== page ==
Closing 100bn is a first of many steps needed to support the Global South
- COP28 President congratulates leadership of President Emmanuel Macron for bringing the world together again, to push for a new deal to level the financial playing field.
- Summit shows “willingness to move beyond words to action”
- For countries that have done the least to cause climate change, climate finance remains unavailable, inaccessible, and unaffordable. Changing that equation requires trillions in private investment, not just billions in multilateral loans.
- low-income countries get only 2% of clean energy investment, and less than 10 percent of the $120 billion a year baseline requirement.
- Dr. Sultan Al Jaber, COP28 President-Designate, meets global political leaders, including Emmanuel Macron, President of France, Luiz Inácio Lula da Silva, President of Brazil, Mia Motley, Prime Minister of Barbados and Antonio Guterres, Secretary-General of the United Nations, at Summit for a New Global Financing Pact in Paris.
- COP28 will bring everyone together who can make a positive difference. Governments, Businesses, NGOs, and critically the financial community.
- “Climate change sees no division between North and South. It is a global problem, and it requires a true global solution. It does not discriminate between peoples or countries. It is a global challenge that will require a global response from everyone, working together, only in unity and solidarity.”
PARIS, June 23, 2023 /CNW/ — COP28 President-Delegate, Dr. Sultan Al Jaber, addressed the New Global Financing Pact Summit in Paris and welcomed progress to unlock climate finance while calling on delegates to go further.
During the New Global Financing Pact Summit in Paris, the COP President met with key global and climate leaders, including Emmanuel Macron, President of France, Luiz Inácio Lula da Silva, President of Brazil, Mia Motley, Prime Minister of Barbados and Antonio Guterres, Secretary-General of the United Nations, to discuss climate finance reform.
The summit, led by President Macron and Barbados Prime Minister Mia Motley, is targeting global financial reform, and driving more financial resources towards climate action and supporting the most vulnerable communities.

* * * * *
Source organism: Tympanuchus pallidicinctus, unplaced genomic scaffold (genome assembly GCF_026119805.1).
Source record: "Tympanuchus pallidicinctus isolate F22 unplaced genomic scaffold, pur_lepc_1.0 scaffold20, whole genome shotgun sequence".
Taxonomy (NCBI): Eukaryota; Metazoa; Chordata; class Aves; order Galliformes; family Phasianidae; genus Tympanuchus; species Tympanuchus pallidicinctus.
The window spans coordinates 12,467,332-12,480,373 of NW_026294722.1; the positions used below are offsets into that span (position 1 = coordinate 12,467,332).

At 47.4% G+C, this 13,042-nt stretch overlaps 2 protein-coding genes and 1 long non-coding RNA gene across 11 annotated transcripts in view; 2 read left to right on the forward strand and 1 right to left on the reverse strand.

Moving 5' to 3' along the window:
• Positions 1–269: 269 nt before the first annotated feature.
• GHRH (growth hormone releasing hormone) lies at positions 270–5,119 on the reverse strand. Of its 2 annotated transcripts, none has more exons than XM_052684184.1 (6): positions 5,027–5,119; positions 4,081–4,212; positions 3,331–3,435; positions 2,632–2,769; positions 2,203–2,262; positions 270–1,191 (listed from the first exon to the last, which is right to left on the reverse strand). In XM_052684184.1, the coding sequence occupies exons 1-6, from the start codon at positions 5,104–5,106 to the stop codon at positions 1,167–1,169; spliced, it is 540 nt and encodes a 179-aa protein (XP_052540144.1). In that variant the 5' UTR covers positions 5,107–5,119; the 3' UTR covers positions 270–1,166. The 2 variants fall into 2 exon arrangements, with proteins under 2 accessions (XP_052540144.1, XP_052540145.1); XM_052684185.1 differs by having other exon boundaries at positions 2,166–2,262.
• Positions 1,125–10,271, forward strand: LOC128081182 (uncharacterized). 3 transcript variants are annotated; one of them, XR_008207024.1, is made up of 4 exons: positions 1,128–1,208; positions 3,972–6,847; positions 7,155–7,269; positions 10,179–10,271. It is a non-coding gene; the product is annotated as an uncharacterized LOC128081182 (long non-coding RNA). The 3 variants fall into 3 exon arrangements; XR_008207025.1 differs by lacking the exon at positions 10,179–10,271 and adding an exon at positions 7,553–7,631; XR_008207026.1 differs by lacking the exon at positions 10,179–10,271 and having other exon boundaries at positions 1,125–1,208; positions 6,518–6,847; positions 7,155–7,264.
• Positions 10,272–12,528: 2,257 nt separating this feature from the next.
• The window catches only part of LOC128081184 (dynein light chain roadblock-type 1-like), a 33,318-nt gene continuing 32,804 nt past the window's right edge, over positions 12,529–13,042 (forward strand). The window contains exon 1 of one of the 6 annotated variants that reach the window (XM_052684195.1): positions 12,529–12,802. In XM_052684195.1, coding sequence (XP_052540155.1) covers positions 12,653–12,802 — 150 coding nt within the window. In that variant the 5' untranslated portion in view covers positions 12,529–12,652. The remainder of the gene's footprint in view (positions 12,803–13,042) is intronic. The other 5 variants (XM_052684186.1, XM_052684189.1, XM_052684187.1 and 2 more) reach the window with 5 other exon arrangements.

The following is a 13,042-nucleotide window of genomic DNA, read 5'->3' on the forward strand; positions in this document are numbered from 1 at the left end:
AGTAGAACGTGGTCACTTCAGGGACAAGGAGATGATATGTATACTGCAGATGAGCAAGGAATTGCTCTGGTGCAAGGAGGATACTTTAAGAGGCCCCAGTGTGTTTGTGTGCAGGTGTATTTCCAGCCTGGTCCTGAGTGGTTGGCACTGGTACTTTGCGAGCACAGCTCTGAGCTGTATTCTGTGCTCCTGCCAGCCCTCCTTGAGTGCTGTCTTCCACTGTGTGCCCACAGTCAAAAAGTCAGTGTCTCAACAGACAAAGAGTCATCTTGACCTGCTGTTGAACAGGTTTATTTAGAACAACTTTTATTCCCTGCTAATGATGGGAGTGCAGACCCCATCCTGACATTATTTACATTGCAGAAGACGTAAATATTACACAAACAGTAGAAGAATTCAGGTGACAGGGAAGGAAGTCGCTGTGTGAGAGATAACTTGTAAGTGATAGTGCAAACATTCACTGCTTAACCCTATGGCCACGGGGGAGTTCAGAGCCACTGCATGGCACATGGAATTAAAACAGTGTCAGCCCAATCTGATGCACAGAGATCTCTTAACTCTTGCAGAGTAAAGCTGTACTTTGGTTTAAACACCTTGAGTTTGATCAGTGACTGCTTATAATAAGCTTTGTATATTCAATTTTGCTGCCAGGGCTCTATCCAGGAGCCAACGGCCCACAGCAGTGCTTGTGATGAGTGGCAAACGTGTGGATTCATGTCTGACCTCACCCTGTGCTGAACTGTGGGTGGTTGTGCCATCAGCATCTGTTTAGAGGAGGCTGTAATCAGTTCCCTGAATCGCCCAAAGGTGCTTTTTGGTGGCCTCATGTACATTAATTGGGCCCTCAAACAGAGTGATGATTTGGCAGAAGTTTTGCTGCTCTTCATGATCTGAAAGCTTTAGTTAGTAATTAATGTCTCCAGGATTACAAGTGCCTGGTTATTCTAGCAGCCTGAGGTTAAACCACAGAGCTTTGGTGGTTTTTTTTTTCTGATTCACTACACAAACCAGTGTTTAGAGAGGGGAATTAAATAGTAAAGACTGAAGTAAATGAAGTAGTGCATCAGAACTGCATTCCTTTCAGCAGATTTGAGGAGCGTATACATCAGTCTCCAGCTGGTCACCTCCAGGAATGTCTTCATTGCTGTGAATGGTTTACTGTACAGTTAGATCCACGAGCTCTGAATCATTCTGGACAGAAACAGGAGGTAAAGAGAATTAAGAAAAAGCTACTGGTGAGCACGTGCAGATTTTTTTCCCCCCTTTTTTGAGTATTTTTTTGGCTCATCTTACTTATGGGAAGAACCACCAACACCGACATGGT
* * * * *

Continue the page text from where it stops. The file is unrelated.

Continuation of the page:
Clean energy investment in low-income countries represents less than 2 percent of global investment in the sector, and less than 10 percent of the $120 billion a year that is the baseline requirement, the President-Designate said at the summit.
“We need to bring everyone to the table across the financial community and use every tool in the shed,” he stated. “We need to take a comprehensive and a holistic approach to a global challenge, view climate action as an opportunity, not as a burden, and act together with unity of purpose.”
On finance, Dr. Al Jaber reiterated the need for developed nations to meet their historic commitment to provide finance for developing countries, adding that “Donor countries are finally closing in on their promise of the 100 billion in climate finance for the Global South. And I repeat, that must be delivered this year. But let’s face it, these are barely band aids, or painkillers, to a problem that requires major surgery.”
“For countries that have done the least to cause climate change, climate finance remains unavailable, inaccessible, and unaffordable,” Dr. Al Jaber said. “Changing that equation requires trillions in private investment, not just billions in multilateral loans.”
Discussing ways to unleash more private capital, Dr. Al Jaber said, “The key to attracting more private finance and capital is simply lowering the risk. Radically raising the level of concessional funding is one of the keys to unlocking commercial investment.”
With the summit focused on finance reform, Dr. Al Jaber attended a roundtable on private capital mobilization, hosted by Ajay Banga, President of the World Bank Group; Mark Carney, Co-Chair for Glasgow Financial Alliance for Net Zero and UN Special Envoy on Climate Action and Finance; and Kristalina Georgieva, Managing Director of the International Monetary Fund.